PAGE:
The Illinois biosciences community is experiencing a renaissance. Fueled by public and private investment and the passion of our community’s members, we are experiencing unprecedented growth, For example, nearly one million square feet of Class A lab space currently is either delivered or under construction. According to a recent report, Chicago has had the most significant increase in biosciences venture capital funding of any major U.S. market over the past three years.
Everything is clicking into place for the life sciences community to grow and drive innovation to improve patients’ lives and build sustainable growth in a critical and rapidly expanding sector.
So why are Congress and the Biden Administration proposing government-dictated pricing policies, like those included in HR 3, that will kill our startup bioscience ecosystem and reduce patient access to life-saving new medications?
President Biden recently backed proposals, like HR 3, currently being discussed in the House and Senate that would allow the government to dictate the maximum price that a company may charge for a novel drug. HR3 calls for a 95% excise tax penalty should a company refuse to accept the government’s price. This approach would threaten many companies with financial ruin.
Government-dictated price setting will end our biosciences renaissance in Illinois and send us back into the dark ages of drug development. When looking at venture capital, the Vital Transformations report found that over the next 10 years, HR3 would negatively impact $487 billion in corporate venture partnerships that could lead to 68 approved therapies.
This is not “negotiating” drug prices, a term often used by commentators and elected officials to describe how they propose lowering drug prices. It gives the American public the impression that they can have any drug that’s been invented for any price, however low. Overlooked in that bargain is that investors and companies will stop investing in new research programs. Many companies will be forced to give up identifying medicines that haven’t been invented yet.
Allowing the government to dictate what a company may charge for a novel drug will have a chilling effect on innovation. Economic studies on the impact of government price setting, including non-partisan reports by the Congressional Budget Office (CBO), have warned that “negotiations” will result in fewer new medications, essentially defunding R&D for the most challenging diseases. This could mean less money for new treatments for Alzheimer’s, cancer and rare diseases.
A comprehensive study published earlier this year by Vital Transformations estimates that the number of new drugs in development by small and emerging bioscience companies would be reduced by 90% over the next ten years. Sadly, this would mean about 60 new medications that could save or enhance the lives of patients would fall out of companies’ R&D pipelines.
Just in the past decade, the US biosciences industry has created vaccines and therapies for Covid-19, treatments for cystic fibrosis and sickle cell disease, and cures for several cancers and hepatitis C. In the midst of a global pandemic, are we going to kill the innovation ecosystem that provided patients with these lifesaving therapies and vaccines, the ecosystem that is working on new innovations every day?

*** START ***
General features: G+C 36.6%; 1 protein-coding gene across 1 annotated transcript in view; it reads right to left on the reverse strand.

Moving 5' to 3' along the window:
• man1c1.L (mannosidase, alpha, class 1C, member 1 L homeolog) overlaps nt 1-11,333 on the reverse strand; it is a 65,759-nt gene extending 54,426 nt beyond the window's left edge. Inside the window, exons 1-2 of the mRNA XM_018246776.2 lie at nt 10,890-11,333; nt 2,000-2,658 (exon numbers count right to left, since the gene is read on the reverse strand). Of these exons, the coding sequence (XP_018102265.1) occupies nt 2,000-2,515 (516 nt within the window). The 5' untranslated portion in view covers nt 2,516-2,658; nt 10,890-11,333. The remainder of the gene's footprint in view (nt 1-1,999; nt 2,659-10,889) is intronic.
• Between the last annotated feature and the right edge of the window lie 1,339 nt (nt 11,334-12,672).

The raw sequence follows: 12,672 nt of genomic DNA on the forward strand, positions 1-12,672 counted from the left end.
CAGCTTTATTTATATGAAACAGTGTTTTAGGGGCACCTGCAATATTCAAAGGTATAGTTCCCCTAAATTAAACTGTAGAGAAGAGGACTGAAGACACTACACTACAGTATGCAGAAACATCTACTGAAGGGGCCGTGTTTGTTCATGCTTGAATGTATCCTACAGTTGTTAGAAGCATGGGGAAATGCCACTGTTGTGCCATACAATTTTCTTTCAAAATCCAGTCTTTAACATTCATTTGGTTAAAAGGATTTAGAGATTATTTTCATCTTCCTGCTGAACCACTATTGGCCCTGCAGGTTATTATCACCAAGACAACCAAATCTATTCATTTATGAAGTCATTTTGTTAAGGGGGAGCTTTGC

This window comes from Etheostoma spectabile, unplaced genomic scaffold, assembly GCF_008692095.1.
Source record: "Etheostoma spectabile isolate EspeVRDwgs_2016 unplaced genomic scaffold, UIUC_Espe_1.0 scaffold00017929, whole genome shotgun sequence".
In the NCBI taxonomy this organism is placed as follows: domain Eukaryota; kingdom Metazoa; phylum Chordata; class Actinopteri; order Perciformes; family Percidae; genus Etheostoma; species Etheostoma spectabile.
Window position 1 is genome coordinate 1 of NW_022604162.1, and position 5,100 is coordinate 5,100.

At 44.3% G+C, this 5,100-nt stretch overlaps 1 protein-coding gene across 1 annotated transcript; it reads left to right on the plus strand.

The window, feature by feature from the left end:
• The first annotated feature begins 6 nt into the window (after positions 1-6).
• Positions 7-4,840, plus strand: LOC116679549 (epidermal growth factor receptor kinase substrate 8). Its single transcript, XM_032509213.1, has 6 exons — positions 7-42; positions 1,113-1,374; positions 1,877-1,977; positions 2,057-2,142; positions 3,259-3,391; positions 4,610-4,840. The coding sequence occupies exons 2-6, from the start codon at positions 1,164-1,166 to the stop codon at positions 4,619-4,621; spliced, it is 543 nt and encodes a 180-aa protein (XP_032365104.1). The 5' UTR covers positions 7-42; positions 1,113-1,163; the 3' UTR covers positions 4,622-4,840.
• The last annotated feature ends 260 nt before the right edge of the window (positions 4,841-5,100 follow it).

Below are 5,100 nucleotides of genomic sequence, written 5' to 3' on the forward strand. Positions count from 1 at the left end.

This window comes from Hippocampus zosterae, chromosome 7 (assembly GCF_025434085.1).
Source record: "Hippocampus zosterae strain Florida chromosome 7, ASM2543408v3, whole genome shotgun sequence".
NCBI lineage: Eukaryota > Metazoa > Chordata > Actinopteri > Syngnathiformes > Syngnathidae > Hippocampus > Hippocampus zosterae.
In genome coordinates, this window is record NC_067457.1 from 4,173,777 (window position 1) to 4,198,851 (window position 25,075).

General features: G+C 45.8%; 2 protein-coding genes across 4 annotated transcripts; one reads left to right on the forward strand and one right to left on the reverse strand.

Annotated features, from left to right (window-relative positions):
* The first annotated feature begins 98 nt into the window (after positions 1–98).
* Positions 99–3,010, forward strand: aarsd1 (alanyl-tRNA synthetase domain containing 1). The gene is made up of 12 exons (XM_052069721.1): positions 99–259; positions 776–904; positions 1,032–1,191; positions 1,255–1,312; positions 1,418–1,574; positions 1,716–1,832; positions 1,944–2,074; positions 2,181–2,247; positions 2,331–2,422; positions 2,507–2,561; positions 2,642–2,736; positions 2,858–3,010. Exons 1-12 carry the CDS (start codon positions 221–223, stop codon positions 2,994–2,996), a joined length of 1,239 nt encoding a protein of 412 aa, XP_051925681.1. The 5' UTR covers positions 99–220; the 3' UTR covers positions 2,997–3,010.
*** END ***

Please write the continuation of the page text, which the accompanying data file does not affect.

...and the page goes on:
The fact is that non-partisan, independent public polls have demonstrated that once Americans understand what government “negotiation” is and what the tradeoffs are – restrictions in access or a slowdown in innovation for new treatments – support evaporates.
The impact on private venture capital will be even greater. A recent letter by leading private biosciences venture firms, including a number of Chicago-based companies, representing more than $183 billion in bioscience-focused capital warned that government-dictated pricing for novel therapeutics will force their firms to “shift our investments toward areas still governed by markets, such as technology and consumer goods.” Companies with drug candidates in development would fail to raise more capital, making it pointless for them to spend existing dollars on ongoing research.
The Illinois biosciences community will be disproportionately impacted because we have created a sizable biosciences industry. According to the Vital Transformation’s report, government-dictated price setting will put an estimated 9,500 Illinois jobs at risk, costing the State $17 billion in lost economic output. The explosive growth of our community will stop and our new, state-of-the-art wet lab buildings with one million square feet of Class-A space will sit empty, or be significantly underutilized and precious public and private investments would be wasted
The past 18-months with COVID has demonstrated the importance of having a robust biosciences R&D ecosystem. The Wall Street Journal recently reported a number of House Democrats will introduce an alternative proposal on cutting prescription drug costs. The proposed legislation will strike a more balanced approach to reducing patient out-of-pocket costs, while also protecting R&D investments for new drugs.
Our Illinois Congressional Members and Senators need to standup to the politics driving the current discussion about government-dictated price setting. We call upon our delegation to take the time to consider, develop and propose policies that will ease the cost of prescription drugs at the pharmacy counter and preserve our biosciences innovation ecosystem.